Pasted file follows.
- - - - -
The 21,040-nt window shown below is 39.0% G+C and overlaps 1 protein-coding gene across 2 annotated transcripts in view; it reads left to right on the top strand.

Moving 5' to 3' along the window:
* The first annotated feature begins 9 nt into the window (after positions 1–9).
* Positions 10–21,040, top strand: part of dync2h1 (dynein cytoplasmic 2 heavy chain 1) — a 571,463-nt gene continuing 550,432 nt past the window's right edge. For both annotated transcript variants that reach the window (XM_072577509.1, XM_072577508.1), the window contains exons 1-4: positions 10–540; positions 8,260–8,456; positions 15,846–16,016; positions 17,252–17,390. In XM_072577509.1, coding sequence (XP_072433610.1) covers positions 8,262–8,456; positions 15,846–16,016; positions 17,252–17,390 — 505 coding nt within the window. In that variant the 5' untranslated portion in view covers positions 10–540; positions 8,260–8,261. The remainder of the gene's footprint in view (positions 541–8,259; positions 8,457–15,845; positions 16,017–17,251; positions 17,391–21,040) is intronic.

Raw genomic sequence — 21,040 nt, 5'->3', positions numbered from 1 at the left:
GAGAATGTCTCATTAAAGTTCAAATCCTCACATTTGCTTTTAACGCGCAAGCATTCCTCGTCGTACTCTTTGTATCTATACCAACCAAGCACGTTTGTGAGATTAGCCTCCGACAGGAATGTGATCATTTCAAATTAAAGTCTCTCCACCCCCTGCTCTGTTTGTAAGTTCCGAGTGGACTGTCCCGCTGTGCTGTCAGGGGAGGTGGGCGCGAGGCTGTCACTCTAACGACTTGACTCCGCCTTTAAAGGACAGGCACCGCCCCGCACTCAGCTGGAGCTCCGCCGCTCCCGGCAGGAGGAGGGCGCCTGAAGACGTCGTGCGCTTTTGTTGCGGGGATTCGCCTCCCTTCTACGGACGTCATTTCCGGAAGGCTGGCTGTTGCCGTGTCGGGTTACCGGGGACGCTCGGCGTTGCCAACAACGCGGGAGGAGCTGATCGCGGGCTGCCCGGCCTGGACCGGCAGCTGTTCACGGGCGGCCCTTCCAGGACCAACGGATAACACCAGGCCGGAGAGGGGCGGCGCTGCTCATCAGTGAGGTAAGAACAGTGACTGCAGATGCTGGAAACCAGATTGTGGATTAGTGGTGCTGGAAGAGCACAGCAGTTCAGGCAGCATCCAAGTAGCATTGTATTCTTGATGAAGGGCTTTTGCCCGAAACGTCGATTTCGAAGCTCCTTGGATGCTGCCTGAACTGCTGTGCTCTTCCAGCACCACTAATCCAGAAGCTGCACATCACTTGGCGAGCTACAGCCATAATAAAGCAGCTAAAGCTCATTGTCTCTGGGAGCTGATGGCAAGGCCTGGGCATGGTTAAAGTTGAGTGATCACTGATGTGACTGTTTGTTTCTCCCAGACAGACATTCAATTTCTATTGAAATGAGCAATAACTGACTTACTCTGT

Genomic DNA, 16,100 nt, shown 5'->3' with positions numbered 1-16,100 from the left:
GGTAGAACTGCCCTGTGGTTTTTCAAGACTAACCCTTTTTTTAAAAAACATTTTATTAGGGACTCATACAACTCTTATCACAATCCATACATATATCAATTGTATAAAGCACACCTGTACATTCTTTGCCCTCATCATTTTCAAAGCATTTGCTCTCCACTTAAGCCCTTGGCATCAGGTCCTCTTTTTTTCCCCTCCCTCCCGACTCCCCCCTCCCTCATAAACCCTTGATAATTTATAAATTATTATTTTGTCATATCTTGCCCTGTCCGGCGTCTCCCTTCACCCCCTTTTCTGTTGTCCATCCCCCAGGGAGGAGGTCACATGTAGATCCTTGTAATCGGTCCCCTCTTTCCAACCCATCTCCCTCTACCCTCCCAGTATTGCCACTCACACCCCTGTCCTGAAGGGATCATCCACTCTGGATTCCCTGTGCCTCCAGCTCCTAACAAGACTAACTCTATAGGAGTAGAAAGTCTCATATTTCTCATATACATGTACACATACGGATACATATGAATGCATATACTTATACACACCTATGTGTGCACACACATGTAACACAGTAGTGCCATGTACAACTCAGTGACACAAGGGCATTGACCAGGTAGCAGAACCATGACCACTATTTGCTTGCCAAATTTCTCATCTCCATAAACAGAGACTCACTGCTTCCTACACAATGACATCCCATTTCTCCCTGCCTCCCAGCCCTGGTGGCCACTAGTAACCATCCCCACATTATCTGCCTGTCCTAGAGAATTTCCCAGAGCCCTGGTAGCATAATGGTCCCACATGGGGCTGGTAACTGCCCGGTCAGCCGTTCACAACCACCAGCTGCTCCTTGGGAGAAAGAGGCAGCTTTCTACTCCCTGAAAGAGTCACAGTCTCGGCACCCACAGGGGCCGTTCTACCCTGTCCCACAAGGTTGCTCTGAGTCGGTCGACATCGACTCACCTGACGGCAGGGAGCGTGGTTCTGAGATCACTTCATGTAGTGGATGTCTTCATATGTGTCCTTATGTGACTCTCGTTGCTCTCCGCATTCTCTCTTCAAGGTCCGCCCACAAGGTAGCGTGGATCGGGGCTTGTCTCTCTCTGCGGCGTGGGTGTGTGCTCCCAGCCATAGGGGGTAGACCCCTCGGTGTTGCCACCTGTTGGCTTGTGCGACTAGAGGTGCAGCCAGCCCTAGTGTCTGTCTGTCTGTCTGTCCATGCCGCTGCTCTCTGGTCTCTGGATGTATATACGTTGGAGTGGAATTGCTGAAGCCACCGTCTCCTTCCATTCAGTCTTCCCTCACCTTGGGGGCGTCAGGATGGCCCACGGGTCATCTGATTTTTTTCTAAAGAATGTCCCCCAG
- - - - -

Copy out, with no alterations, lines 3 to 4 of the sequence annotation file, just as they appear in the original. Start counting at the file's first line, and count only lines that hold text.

* The first annotated feature begins 9 nt into the window (after positions 1–9).
* Positions 10–21,040, top strand: part of dync2h1 (dynein cytoplasmic 2 heavy chain 1) — a 571,463-nt gene continuing 550,432 nt past the window's right edge. For both annotated transcript variants that reach the window (XM_072577509.1, XM_072577508.1), the window contains exons 1-4: positions 10–540; positions 8,260–8,456; positions 15,846–16,016; positions 17,252–17,390. In XM_072577509.1, coding sequence (XP_072433610.1) covers positions 8,262–8,456; positions 15,846–16,016; positions 17,252–17,390 — 505 coding nt within the window. In that variant the 5' untranslated portion in view covers positions 10–540; positions 8,260–8,261. The remainder of the gene's footprint in view (positions 541–8,259; positions 8,457–15,845; positions 16,017–17,251; positions 17,391–21,040) is intronic.